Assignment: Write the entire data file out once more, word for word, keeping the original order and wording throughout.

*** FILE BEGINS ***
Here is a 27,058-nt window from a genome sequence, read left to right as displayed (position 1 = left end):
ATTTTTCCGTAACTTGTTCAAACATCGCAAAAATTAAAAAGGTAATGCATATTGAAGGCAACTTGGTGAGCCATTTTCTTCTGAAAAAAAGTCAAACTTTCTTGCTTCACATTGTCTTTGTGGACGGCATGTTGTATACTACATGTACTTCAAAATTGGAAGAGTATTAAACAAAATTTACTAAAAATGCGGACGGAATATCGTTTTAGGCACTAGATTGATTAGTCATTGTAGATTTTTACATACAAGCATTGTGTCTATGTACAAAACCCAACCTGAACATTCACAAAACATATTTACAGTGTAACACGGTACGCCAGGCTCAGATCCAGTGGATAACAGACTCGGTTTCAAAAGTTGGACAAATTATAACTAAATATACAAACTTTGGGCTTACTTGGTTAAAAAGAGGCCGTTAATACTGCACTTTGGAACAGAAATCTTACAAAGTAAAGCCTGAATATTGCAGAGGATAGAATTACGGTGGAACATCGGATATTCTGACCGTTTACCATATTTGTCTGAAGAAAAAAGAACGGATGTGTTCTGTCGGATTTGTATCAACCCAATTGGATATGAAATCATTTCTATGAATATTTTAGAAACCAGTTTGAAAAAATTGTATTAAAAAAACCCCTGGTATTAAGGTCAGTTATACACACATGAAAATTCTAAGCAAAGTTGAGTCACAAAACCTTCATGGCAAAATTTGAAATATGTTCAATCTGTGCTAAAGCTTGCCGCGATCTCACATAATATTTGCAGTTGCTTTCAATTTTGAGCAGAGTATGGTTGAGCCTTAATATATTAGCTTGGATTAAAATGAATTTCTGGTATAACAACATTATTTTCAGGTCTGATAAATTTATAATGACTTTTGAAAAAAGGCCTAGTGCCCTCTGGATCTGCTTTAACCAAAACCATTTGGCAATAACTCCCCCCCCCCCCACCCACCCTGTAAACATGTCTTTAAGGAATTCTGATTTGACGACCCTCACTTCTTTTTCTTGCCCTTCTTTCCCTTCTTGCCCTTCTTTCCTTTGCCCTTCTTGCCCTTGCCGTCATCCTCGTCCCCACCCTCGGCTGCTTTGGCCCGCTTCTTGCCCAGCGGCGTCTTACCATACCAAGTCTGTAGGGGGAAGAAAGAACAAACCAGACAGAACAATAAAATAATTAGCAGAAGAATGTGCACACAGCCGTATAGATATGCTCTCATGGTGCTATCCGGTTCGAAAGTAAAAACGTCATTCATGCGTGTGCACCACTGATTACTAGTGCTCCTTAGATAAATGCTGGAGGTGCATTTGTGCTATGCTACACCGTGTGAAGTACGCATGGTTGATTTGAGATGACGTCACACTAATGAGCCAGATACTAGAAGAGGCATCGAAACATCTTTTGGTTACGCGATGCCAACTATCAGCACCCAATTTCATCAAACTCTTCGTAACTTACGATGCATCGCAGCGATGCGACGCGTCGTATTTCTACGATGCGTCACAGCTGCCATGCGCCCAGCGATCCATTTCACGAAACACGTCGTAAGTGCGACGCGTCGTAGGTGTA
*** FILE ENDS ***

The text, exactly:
Here is a 27,058-nt window from a genome sequence, read left to right as displayed (position 1 = left end):
ATTTTTCCGTAACTTGTTCAAACATCGCAAAAATTAAAAAGGTAATGCATATTGAAGGCAACTTGGTGAGCCATTTTCTTCTGAAAAAAAGTCAAACTTTCTTGCTTCACATTGTCTTTGTGGACGGCATGTTGTATACTACATGTACTTCAAAATTGGAAGAGTATTAAACAAAATTTACTAAAAATGCGGACGGAATATCGTTTTAGGCACTAGATTGATTAGTCATTGTAGATTTTTACATACAAGCATTGTGTCTATGTACAAAACCCAACCTGAACATTCACAAAACATATTTACAGTGTAACACGGTACGCCAGGCTCAGATCCAGTGGATAACAGACTCGGTTTCAAAAGTTGGACAAATTATAACTAAATATACAAACTTTGGGCTTACTTGGTTAAAAAGAGGCCGTTAATACTGCACTTTGGAACAGAAATCTTACAAAGTAAAGCCTGAATATTGCAGAGGATAGAATTACGGTGGAACATCGGATATTCTGACCGTTTACCATATTTGTCTGAAGAAAAAAGAACGGATGTGTTCTGTCGGATTTGTATCAACCCAATTGGATATGAAATCATTTCTATGAATATTTTAGAAACCAGTTTGAAAAAATTGTATTAAAAAAACCCCTGGTATTAAGGTCAGTTATACACACATGAAAATTCTAAGCAAAGTTGAGTCACAAAACCTTCATGGCAAAATTTGAAATATGTTCAATCTGTGCTAAAGCTTGCCGCGATCTCACATAATATTTGCAGTTGCTTTCAATTTTGAGCAGAGTATGGTTGAGCCTTAATATATTAGCTTGGATTAAAATGAATTTCTGGTATAACAACATTATTTTCAGGTCTGATAAATTTATAATGACTTTTGAAAAAAGGCCTAGTGCCCTCTGGATCTGCTTTAACCAAAACCATTTGGCAATAACTCCCCCCCCCCCCACCCACCCTGTAAACATGTCTTTAAGGAATTCTGATTTGACGACCCTCACTTCTTTTTCTTGCCCTTCTTTCCCTTCTTGCCCTTCTTTCCTTTGCCCTTCTTGCCCTTGCCGTCATCCTCGTCCCCACCCTCGGCTGCTTTGGCCCGCTTCTTGCCCAGCGGCGTCTTACCATACCAAGTCTGTAGGGGGAAGAAAGAACAAACCAGACAGAACAATAAAATAATTAGCAGAAGAATGTGCACACAGCCGTATAGATATGCTCTCATGGTGCTATCCGGTTCGAAAGTAAAAACGTCATTCATGCGTGTGCACCACTGATTACTAGTGCTCCTTAGATAAATGCTGGAGGTGCATTTGTGCTATGCTACACCGTGTGAAGTACGCATGGTTGATTTGAGATGACGTCACACTAATGAGCCAGATACTAGAAGAGGCATCGAAACATCTTTTGGTTACGCGATGCCAACTATCAGCACCCAATTTCATCAAACTCTTCGTAACTTACGATGCATCGCAGCGATGCGACGCGTCGTATTTCTACGATGCGTCACAGCTGCCATGCGCCCAGCGATCCATTTCACGAAACACGTCGTAAGTGCGACGCGTCGTAGGTGTA